Elleke Boehmer

/22/05 2:55 PM Page 171 John's G5:Users:john:Public:John's Mac: John's Job Sarojini Naidu and Arundhati Roy 171 that historical contextualisation remains self-consolidating of the west unless married to ‘critical reading’. For a useful overview of the different interpretative axes inscribed or ascribed by postcolonial criticism, see Stephen Slemon, ‘The scramble for post-colonialism’, in Chris Tiffin and Alan Lawson (eds), De-scribing Empire (London and New York: Routledge, 1994), pp. 15–32. 36 Homi Bhabha, The Location of Culture (London: Routledge, 1995), pp. 126

in Stories of women
Open Access (free)
A history of colonial and post-colonial nursing
Editors: Helen Sweet and Sue Hawkins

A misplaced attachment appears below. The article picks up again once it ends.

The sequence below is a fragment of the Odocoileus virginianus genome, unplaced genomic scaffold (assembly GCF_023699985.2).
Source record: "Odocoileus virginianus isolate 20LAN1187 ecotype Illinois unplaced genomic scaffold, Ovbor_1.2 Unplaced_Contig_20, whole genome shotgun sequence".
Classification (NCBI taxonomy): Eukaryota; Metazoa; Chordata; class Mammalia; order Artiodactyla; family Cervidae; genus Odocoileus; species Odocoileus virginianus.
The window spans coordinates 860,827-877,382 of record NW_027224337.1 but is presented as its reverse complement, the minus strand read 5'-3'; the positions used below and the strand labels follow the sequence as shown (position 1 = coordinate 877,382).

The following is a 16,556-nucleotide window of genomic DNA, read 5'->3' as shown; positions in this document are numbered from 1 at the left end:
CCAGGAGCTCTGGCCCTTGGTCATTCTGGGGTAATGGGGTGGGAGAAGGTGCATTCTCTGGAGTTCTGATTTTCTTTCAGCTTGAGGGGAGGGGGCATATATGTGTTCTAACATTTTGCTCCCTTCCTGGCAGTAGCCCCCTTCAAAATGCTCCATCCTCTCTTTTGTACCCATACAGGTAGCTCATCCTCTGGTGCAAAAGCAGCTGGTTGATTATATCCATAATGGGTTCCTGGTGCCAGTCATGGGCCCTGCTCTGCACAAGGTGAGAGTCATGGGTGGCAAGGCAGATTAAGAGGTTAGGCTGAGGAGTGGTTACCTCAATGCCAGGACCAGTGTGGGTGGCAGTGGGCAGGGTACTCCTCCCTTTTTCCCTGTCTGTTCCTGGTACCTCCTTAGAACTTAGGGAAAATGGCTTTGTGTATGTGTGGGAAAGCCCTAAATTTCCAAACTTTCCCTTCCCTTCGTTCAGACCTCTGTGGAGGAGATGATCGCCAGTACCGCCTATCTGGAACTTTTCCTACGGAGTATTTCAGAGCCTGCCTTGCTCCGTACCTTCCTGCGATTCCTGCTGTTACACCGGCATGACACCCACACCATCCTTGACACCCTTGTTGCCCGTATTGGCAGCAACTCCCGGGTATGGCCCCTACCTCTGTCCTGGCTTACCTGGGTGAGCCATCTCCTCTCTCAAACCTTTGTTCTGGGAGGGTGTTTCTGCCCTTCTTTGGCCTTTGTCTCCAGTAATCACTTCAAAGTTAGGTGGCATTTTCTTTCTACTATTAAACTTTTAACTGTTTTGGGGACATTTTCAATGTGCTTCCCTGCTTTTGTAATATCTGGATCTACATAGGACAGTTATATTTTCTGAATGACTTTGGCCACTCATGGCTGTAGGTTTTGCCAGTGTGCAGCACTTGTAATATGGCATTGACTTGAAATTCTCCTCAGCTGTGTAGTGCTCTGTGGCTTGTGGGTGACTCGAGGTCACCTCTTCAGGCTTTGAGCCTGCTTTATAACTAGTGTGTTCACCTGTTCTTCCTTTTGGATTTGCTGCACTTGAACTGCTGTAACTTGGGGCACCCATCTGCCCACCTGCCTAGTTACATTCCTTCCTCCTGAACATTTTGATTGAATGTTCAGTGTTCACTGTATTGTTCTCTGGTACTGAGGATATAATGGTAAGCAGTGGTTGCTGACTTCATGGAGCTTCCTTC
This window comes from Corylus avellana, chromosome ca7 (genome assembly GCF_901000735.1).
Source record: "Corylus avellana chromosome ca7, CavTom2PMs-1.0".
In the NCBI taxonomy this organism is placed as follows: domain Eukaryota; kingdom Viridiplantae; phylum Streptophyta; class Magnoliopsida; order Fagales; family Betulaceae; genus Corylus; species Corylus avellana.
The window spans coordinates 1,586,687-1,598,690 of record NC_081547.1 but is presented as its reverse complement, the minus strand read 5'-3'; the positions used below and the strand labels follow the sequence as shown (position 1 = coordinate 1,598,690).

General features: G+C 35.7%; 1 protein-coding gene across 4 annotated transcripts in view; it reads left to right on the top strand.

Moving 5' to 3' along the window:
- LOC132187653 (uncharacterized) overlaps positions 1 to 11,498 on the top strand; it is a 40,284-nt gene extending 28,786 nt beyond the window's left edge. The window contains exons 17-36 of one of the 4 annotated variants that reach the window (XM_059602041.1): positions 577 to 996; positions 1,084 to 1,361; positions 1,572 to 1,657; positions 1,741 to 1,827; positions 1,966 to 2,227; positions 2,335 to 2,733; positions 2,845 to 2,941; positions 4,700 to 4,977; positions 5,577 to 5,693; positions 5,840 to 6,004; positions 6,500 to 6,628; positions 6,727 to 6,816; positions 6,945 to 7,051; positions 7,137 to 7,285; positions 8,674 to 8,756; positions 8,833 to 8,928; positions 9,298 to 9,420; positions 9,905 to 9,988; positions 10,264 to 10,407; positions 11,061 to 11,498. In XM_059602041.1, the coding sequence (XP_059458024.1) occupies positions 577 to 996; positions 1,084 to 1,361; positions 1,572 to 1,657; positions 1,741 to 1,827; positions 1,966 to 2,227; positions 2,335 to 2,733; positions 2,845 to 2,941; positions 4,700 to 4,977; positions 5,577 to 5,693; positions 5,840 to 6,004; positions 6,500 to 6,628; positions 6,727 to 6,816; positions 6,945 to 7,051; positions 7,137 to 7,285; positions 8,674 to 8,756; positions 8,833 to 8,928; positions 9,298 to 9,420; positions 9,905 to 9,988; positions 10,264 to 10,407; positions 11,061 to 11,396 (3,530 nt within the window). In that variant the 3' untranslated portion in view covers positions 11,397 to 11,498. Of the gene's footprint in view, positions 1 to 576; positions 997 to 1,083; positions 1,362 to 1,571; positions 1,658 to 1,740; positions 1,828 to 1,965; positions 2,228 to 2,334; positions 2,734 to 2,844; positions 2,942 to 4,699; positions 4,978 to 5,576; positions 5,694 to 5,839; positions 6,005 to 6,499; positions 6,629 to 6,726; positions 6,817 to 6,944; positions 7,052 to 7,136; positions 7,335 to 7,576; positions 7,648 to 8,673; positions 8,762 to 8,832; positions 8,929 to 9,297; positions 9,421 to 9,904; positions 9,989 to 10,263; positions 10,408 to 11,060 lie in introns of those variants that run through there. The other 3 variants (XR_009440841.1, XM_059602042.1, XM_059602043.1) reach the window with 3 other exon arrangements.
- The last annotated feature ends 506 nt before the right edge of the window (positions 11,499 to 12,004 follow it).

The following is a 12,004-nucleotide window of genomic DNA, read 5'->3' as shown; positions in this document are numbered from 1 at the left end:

Colonial Caring covers over a century of colonial nursing by nurses from a wide range of countries including: Denmark, Britain, USA, Holland and Italy; with the colonised countries including South Africa, Australia, New Zealand, Ethiopia, Nigeria, India, Indonesia (Dutch East Indies) and the Danish West Indies. It presents unique perspectives from which to interrogate colonialism and post-colonialism including aspects of race, cultural difference and implications of warfare and politics upon nursing. Viewing nursing’s development under colonial and post-colonial rule reveals different faces of a profession that superficially may appear to be consistent and coherent, yet in reality is constantly reinventing itself. Considering such areas as transnational relationships, class, gender, race and politics, this book aims to present current work in progress within the field, to better understand the complex entanglements in nursing’s development as it was imagined and practised in local imperial, colonial and post-colonial contexts. Taking a chronologically-based structure, early chapters examine nursing in situations of conflict in the post-Crimean period from the Indian Rebellion to the Anglo-Boer War. Recruitment, professionalisation of nursing and of military nursing in particular, are therefore considered before moving deeper into the twentieth century reflecting upon later periods of colonialism in which religion and humanitarianism become more central. Drawing from a wide range of sources from official documents to diaries, memoirs and oral sources, and using a variety of methodologies including qualitative and quantitative approaches, the book represents ground-breaking work.